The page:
Dave Barry is a very VERY funny guy. He is a Pulitzer-Prize winning author who you can sometimes find in the better American newspapers.
Those of you who read a lot are probably already aware of this fact.
A number of years ago I discovered Mr. Barry courtesy of The Philadelphia Inquirer and began to actively seek out his syndicated writings. If you are sad and/or miserable he is guaranteed to bring a smile to your face.
But humor is not what this blog is about. Dave has written hundreds of funny essays and yet the one essay that he wrote that I consider his best is the one that I present here.
It was time to go have my last words with my father. He was dying, in the bedroom he built. He built our whole house, even dug the foundation himself, with a diaper tied around his head to keep the sweat out of his eyes. He was always working on the house, more than 35 years, and he never did finish it. He was first to admit that he really didn’t know how to build a house.
When I went in to see him, he was lying in the bedroom, listening to “The People’s Court.” I remember when he always would be on those Sunday-morning television talk shows, back in the fifties and sixties. Dr. Barry, they called him. He was a Presbyterian minister, and he worked in inner-city New York. They were always asking him to be on those shows to talk about Harlem and the South Bronx, because back then he was the only white man they could find who seemed to know anything about it. I remember when he was quotation of the day in the New York Times. The Rev. Dr. David W. Barry.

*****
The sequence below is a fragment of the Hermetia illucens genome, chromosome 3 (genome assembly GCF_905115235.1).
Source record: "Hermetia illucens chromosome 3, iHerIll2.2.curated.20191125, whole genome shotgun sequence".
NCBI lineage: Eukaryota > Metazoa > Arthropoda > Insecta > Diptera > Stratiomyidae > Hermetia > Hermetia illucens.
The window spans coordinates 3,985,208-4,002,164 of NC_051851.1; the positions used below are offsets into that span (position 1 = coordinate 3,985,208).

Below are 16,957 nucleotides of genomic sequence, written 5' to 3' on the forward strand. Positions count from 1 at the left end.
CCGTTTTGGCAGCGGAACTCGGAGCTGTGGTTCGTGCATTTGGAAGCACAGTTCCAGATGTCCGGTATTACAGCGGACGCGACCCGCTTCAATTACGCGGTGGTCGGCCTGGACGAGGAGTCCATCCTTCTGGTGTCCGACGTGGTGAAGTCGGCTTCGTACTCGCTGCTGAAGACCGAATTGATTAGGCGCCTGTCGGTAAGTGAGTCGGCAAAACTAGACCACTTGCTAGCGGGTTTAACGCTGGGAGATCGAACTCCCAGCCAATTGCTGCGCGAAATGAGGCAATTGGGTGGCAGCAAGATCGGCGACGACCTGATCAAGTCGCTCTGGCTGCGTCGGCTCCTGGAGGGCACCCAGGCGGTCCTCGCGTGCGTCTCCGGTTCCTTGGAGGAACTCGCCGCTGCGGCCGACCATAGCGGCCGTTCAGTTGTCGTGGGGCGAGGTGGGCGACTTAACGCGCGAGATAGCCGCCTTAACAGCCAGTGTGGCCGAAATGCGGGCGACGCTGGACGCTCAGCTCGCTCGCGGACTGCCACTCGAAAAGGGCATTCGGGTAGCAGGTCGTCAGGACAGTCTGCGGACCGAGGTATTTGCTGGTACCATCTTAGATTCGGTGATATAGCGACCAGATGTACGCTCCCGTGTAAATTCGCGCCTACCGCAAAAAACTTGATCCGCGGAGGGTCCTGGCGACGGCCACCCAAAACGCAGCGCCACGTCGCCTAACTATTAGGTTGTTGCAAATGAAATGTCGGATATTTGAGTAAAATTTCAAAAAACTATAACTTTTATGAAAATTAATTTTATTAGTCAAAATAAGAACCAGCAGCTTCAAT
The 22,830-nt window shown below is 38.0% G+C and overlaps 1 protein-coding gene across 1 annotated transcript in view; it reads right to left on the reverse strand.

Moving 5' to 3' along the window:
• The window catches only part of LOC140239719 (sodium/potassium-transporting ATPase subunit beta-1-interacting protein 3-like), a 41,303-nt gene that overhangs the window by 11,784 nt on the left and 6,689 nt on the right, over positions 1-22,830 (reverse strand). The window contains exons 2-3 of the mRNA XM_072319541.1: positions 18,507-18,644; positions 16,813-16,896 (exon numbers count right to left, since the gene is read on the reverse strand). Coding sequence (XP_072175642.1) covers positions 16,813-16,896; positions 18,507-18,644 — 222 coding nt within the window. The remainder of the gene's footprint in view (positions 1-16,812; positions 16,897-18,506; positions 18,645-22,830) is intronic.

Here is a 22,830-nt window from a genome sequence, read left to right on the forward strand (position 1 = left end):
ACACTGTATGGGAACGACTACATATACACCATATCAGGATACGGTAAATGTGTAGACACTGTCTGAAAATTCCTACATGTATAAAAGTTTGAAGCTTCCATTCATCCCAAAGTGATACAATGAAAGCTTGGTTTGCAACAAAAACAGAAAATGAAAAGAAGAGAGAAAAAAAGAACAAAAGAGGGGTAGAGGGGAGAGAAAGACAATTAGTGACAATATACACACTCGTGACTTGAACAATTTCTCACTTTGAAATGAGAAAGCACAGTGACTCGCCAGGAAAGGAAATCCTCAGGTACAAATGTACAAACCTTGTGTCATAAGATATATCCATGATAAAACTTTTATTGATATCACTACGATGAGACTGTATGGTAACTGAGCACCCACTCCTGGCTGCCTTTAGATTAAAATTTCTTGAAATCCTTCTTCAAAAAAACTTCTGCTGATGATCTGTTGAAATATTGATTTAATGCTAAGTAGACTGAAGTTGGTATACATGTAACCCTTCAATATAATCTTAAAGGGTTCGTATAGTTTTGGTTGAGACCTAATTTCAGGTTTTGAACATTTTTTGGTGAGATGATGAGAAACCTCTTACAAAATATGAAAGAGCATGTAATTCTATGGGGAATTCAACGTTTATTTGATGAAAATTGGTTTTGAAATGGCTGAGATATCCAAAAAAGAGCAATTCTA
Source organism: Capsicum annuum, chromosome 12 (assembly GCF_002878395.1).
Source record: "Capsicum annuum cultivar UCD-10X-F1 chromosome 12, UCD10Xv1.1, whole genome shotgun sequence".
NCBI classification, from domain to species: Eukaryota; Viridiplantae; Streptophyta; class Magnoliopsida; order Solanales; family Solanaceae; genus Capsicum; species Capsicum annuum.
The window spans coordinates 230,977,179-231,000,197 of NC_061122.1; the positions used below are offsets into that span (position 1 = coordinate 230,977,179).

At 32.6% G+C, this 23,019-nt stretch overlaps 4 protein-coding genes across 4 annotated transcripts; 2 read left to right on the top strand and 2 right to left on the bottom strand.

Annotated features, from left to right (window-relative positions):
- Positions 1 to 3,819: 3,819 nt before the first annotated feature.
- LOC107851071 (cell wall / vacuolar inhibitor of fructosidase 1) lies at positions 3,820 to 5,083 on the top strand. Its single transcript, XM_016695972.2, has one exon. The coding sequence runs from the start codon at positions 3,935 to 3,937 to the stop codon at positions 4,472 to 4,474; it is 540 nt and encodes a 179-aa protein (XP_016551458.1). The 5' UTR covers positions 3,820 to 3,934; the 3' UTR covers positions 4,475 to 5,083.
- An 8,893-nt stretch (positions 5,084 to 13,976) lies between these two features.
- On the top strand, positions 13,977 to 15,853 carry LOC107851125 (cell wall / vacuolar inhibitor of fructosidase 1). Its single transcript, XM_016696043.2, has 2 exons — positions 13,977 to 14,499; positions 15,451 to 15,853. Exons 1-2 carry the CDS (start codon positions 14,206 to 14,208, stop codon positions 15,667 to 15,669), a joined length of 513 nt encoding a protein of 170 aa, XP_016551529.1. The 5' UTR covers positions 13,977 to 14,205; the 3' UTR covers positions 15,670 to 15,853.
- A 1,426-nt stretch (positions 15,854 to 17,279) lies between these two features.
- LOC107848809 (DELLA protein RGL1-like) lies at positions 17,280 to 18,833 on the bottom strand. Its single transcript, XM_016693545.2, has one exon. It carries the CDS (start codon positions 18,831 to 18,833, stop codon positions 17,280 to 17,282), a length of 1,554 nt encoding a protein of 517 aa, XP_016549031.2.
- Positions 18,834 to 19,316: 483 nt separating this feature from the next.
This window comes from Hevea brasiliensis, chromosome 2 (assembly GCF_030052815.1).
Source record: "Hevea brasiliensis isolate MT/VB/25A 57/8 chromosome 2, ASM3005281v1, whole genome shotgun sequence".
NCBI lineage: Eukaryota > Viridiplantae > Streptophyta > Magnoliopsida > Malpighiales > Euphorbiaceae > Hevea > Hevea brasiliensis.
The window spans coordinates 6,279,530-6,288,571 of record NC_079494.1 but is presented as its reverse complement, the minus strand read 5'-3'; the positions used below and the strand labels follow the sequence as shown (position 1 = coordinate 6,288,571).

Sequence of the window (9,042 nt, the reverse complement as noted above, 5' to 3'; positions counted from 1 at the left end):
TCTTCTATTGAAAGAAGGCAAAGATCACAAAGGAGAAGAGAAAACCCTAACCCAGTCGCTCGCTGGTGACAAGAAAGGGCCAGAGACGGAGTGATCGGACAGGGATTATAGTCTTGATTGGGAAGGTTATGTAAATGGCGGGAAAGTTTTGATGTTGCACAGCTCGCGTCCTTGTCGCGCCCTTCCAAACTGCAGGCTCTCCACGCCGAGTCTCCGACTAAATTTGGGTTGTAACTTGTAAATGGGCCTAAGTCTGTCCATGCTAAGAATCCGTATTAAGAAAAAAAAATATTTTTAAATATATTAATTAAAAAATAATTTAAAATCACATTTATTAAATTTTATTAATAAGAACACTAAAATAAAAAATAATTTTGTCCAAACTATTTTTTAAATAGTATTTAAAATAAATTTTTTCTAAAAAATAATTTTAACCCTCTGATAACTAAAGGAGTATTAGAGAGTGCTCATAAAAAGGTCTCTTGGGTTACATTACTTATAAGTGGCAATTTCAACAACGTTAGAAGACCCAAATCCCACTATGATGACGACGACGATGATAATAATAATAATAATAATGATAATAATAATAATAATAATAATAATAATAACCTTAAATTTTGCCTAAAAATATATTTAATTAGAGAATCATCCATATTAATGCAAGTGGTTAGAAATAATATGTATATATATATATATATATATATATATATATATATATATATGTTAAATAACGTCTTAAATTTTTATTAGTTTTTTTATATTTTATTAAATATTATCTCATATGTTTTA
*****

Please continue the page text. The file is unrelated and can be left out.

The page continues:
His friends called him Dave. “Is Dave there?” they’d ask, when they called to talk about their husbands or wives or sons or daughters who were acting crazy or drinking too much or running away. Or had died. “Dave,” they’d ask, “what can I do?” They never thought to call anybody but him. He’d sit there and listen, for hours, sometimes. He was always smoking.
The doctor told us he was dying, but we knew anyway. Almost all he said anymore was thank you, when somebody brought him shaved ice, which was mainly what he wanted, at the end. He had stopped putting his dentures in. He had stopped wearing his glasses. I remember when he yanked his glasses off and jumped into the Heymans’ pool to save me.
So I go in for my last words, because I have to go back home, and my mother and I agree I probably won’t see him again. I sit next to him on the bed, hoping he can’t see that I’m crying. “I love you, Dad,” I say. He says “I love you, too. I’d like some oatmeal.”
So I go back out to the living room, where my mother and my wife and my son are sitting on the sofa, in a line, waiting for the outcome and I say, “He wants some oatmeal.” I am laughing and crying about this. My mother thinks maybe I should go back in and try to have a more meaningful last talk, but I don’t.
Driving home, I’m glad I didn’t. I think: He and I have been talking ever since I learned how. A million words. All of them final, now. I don’t need to make him give me any more, like souvenirs. I think: Let me not define his death on my terms. Let him have his oatmeal. I can hardly see the road.